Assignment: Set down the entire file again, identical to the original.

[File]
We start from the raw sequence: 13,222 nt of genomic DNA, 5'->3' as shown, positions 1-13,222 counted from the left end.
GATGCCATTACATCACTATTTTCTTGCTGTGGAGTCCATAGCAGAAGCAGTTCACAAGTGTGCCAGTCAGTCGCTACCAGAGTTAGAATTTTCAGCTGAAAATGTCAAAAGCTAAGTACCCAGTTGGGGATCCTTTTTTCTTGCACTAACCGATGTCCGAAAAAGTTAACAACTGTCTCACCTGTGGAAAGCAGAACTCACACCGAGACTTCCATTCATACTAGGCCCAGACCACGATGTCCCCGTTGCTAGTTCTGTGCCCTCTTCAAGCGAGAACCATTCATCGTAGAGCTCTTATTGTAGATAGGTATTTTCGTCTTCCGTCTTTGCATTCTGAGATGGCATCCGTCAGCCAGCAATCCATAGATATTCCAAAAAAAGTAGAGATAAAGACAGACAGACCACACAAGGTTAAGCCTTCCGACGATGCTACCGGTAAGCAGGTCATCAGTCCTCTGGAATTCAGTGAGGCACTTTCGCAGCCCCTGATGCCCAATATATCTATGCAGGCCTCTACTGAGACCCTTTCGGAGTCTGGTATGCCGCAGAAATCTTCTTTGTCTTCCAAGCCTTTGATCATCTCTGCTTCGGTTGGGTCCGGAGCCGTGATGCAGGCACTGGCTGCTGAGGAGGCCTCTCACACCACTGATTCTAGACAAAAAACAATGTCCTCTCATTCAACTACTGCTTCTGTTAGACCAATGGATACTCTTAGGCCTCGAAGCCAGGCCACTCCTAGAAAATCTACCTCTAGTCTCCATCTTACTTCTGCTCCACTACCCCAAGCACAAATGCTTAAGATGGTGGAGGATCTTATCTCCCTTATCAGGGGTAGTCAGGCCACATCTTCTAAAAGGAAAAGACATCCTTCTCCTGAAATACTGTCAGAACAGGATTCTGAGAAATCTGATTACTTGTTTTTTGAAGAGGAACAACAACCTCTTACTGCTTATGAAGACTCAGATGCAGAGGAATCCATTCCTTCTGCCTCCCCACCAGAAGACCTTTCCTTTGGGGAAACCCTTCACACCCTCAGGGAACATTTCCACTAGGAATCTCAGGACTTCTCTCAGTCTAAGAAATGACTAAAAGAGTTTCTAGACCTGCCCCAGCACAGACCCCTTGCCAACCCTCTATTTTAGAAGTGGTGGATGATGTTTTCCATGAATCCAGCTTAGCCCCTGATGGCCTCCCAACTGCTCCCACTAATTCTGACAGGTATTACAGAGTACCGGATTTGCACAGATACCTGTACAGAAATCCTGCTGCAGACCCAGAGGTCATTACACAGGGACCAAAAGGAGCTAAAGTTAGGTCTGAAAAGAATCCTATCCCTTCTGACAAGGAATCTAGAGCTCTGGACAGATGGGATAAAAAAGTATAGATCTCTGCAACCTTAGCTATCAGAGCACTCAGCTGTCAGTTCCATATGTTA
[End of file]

We start from the raw sequence: 13,222 nt of genomic DNA, 5'->3' as shown, positions 1-13,222 counted from the left end.
GATGCCATTACATCACTATTTTCTTGCTGTGGAGTCCATAGCAGAAGCAGTTCACAAGTGTGCCAGTCAGTCGCTACCAGAGTTAGAATTTTCAGCTGAAAATGTCAAAAGCTAAGTACCCAGTTGGGGATCCTTTTTTCTTGCACTAACCGATGTCCGAAAAAGTTAACAACTGTCTCACCTGTGGAAAGCAGAACTCACACCGAGACTTCCATTCATACTAGGCCCAGACCACGATGTCCCCGTTGCTAGTTCTGTGCCCTCTTCAAGCGAGAACCATTCATCGTAGAGCTCTTATTGTAGATAGGTATTTTCGTCTTCCGTCTTTGCATTCTGAGATGGCATCCGTCAGCCAGCAATCCATAGATATTCCAAAAAAAGTAGAGATAAAGACAGACAGACCACACAAGGTTAAGCCTTCCGACGATGCTACCGGTAAGCAGGTCATCAGTCCTCTGGAATTCAGTGAGGCACTTTCGCAGCCCCTGATGCCCAATATATCTATGCAGGCCTCTACTGAGACCCTTTCGGAGTCTGGTATGCCGCAGAAATCTTCTTTGTCTTCCAAGCCTTTGATCATCTCTGCTTCGGTTGGGTCCGGAGCCGTGATGCAGGCACTGGCTGCTGAGGAGGCCTCTCACACCACTGATTCTAGACAAAAAACAATGTCCTCTCATTCAACTACTGCTTCTGTTAGACCAATGGATACTCTTAGGCCTCGAAGCCAGGCCACTCCTAGAAAATCTACCTCTAGTCTCCATCTTACTTCTGCTCCACTACCCCAAGCACAAATGCTTAAGATGGTGGAGGATCTTATCTCCCTTATCAGGGGTAGTCAGGCCACATCTTCTAAAAGGAAAAGACATCCTTCTCCTGAAATACTGTCAGAACAGGATTCTGAGAAATCTGATTACTTGTTTTTTGAAGAGGAACAACAACCTCTTACTGCTTATGAAGACTCAGATGCAGAGGAATCCATTCCTTCTGCCTCCCCACCAGAAGACCTTTCCTTTGGGGAAACCCTTCACACCCTCAGGGAACATTTCCACTAGGAATCTCAGGACTTCTCTCAGTCTAAGAAATGACTAAAAGAGTTTCTAGACCTGCCCCAGCACAGACCCCTTGCCAACCCTCTATTTTAGAAGTGGTGGATGATGTTTTCCATGAATCCAGCTTAGCCCCTGATGGCCTCCCAACTGCTCCCACTAATTCTGACAGGTATTACAGAGTACCGGATTTGCACAGATACCTGTACAGAAATCCTGCTGCAGACCCAGAGGTCATTACACAGGGACCAAAAGGAGCTAAAGTTAGGTCTGAAAAGAATCCTATCCCTTCTGACAAGGAATCTAGAGCTCTGGACAGATGGGATAAAAAAGTATAGATCTCTGCAACCTTAGCTATCAGAGCACTCAGCTGTCAGTTCCATATGTTA